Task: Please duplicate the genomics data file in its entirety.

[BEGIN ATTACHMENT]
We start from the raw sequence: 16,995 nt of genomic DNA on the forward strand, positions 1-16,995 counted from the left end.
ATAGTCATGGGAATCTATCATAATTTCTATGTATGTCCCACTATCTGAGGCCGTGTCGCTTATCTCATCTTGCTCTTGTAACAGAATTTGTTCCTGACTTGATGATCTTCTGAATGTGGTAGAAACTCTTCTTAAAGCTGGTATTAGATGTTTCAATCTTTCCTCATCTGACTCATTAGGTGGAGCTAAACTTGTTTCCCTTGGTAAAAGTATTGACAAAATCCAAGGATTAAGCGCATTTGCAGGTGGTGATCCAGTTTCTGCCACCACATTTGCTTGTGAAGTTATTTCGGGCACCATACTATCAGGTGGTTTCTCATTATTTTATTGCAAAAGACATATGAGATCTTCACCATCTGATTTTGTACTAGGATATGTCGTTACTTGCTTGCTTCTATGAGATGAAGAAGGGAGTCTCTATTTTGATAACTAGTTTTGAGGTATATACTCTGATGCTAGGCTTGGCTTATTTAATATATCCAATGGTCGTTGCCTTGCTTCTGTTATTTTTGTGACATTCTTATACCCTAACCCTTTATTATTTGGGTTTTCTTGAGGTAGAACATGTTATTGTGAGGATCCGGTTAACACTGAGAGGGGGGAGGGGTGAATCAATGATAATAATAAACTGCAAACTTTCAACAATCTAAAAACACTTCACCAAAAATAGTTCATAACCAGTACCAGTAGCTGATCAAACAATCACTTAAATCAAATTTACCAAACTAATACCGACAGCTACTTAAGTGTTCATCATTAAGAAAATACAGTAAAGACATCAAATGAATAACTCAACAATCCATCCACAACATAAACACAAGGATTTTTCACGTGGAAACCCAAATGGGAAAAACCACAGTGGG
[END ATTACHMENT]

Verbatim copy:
We start from the raw sequence: 16,995 nt of genomic DNA on the forward strand, positions 1-16,995 counted from the left end.
ATAGTCATGGGAATCTATCATAATTTCTATGTATGTCCCACTATCTGAGGCCGTGTCGCTTATCTCATCTTGCTCTTGTAACAGAATTTGTTCCTGACTTGATGATCTTCTGAATGTGGTAGAAACTCTTCTTAAAGCTGGTATTAGATGTTTCAATCTTTCCTCATCTGACTCATTAGGTGGAGCTAAACTTGTTTCCCTTGGTAAAAGTATTGACAAAATCCAAGGATTAAGCGCATTTGCAGGTGGTGATCCAGTTTCTGCCACCACATTTGCTTGTGAAGTTATTTCGGGCACCATACTATCAGGTGGTTTCTCATTATTTTATTGCAAAAGACATATGAGATCTTCACCATCTGATTTTGTACTAGGATATGTCGTTACTTGCTTGCTTCTATGAGATGAAGAAGGGAGTCTCTATTTTGATAACTAGTTTTGAGGTATATACTCTGATGCTAGGCTTGGCTTATTTAATATATCCAATGGTCGTTGCCTTGCTTCTGTTATTTTTGTGACATTCTTATACCCTAACCCTTTATTATTTGGGTTTTCTTGAGGTAGAACATGTTATTGTGAGGATCCGGTTAACACTGAGAGGGGGGAGGGGTGAATCAATGATAATAATAAACTGCAAACTTTCAACAATCTAAAAACACTTCACCAAAAATAGTTCATAACCAGTACCAGTAGCTGATCAAACAATCACTTAAATCAAATTTACCAAACTAATACCGACAGCTACTTAAGTGTTCATCATTAAGAAAATACAGTAAAGACATCAAATGAATAACTCAACAATCCATCCACAACATAAACACAAGGATTTTTCACGTGGAAACCCAAATGGGAAAAACCACAGTGGG